• Unfortunately the answer to your real underlying problem is too complex for a simple answer. I'd suggest a lot of reading about network video streaming. TCP video transmission using uncompressed frame images isn't going to work well.

    Suggested reading:

    JPEG compression
    I/P frame video compression
    RTP/RTCP/RTSP



  • a more direct comment is a question: Where is your Camera class coming from, and what exactly is the behaviour of the frame() method? Does it block? Do you need to check the status of the returned frame?



  • @Kent-Dorfman My camera class is v4l . Since I don't know much about v4l I found it from github. Here is the frame and read_frame methods.

    const RGBImage& Camera::frame(int timeout)
    {
        for (;;) {
            fd_set fds;
            struct timeval tv;
            int r;
    
            FD_ZERO(&fds);
            FD_SET(fd, &fds);
    
            /* Timeout. */
            tv.tv_sec = timeout;
            tv.tv_usec = 0;
    
            r = select(fd + 1, &fds, NULL, NULL, &tv);
    
            if (-1 == r) {
                if (EINTR == errno)
                    continue;
                throw runtime_error("select");
            }
    
            if (0 == r) {
                throw runtime_error(device + ": select timeout");
            }
            if (read_frame()) {
                return rgb_frame;
            }
            /* EAGAIN - continue select loop. */
        }
    
    }
    
    bool Camera::read_frame()
    {
    
        struct v4l2_buffer buf;
        unsigned int i;
    
        CLEAR(buf);
    
        buf.type = V4L2_BUF_TYPE_VIDEO_CAPTURE;
        buf.memory = V4L2_MEMORY_MMAP;
    
        if (-1 == xioctl(fd, VIDIOC_DQBUF, &buf)) {
            switch (errno) {
                case EAGAIN:
                    return false;
    
                case EIO:
                    /* Could ignore EIO, see spec. */
    
                    /* fall through */
    
                default:
                    throw runtime_error("VIDIOC_DQBUF");
            }
        }
    
        assert(buf.index < n_buffers);
    
        v4lconvert_yuyv_to_rgb24((unsigned char *) buffers[buf.index].data,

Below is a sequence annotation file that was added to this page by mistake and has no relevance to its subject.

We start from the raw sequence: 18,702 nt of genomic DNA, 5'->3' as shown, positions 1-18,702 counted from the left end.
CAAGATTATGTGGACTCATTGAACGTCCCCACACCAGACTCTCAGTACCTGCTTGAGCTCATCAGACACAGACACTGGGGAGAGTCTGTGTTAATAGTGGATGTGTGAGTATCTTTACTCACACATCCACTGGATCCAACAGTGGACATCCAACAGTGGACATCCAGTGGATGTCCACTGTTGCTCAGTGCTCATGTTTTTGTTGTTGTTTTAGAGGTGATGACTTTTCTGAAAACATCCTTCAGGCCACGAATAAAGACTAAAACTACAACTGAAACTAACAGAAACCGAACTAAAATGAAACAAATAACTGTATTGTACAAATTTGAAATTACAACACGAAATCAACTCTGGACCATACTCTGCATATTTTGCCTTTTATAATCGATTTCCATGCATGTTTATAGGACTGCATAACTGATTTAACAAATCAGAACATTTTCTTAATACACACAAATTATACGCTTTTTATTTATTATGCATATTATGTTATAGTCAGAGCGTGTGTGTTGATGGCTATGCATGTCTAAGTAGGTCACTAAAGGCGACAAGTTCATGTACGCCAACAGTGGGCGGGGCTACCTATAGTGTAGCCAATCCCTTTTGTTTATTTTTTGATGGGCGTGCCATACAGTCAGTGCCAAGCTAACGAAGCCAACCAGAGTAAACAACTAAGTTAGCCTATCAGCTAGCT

rgb_frame.data,
                                 xres,
                                 yres,
                                 stride);
    
        if (-1 == xioctl(fd, VIDIOC_QBUF, &buf))
            throw runtime_error("VIDIOC_QBUF");
    
        return true;
    }
    
    
    

    Unfortunately the answer to your real underlying problem is too complex for a simple answer. I'd suggest a lot of reading about network video streaming. TCP video transmission using uncompressed frame images isn't going to work well.

    Also why uncompressed frame images doesnt work well ? I tried to compress using ffmpeg but there was a 2 secs of delay which is something that I don't want. Also I need to be able to access each frame since my friend will process each frame.



    • the price you pay for reliable delivery in TCP is that you cannot guarantee timely delivery over the network.

    • video streaming is almost always done via UDP, using TCP only as a control to describe the content of the UDP channel. See RTP/RTCP

    • key frame (complete image) frames are very expensive. That's why most modern codes use I/P compression: a key frame (usually jpeg derived), and then a series of progressive frames that only contain the deltas (or changes) from the last frame. Some frames can be (B) bidirectional IOW depending upon a frame that occurs AFTER the B frame. Video is almost always queued and not delivered in real-time over IP networks. Some latency is always to be expected. 100-200ms latency is common in local ethernet networks.

    • video almost always is encoded in a YUV colorspace format because it is more efficient than RGB for temporal (time changing) data.

    Finally, what is the default timeout value of the frame method()? if it is too short then that would explain the blank frame images.


  • Lifetime Qt Champion

    Hi,

    To add to the good points of @Kent-Dorfman, there are libraries that are already well established for streaming video on the network. You can do that using GStreamer, ffmpeg, VLC, etc.

    You should consider using a proved technology for such a task. That will also allow you to cooperate more easily with other media players.



  • @SGaist I tried ffmpeg and vlc sadly with those libraries there were 2 seconds of delay. I want stream to be realtime. Plus my friend needs to access each frame in order to process it. With QT we can do such thing thanks to QByteArray and QBuffer.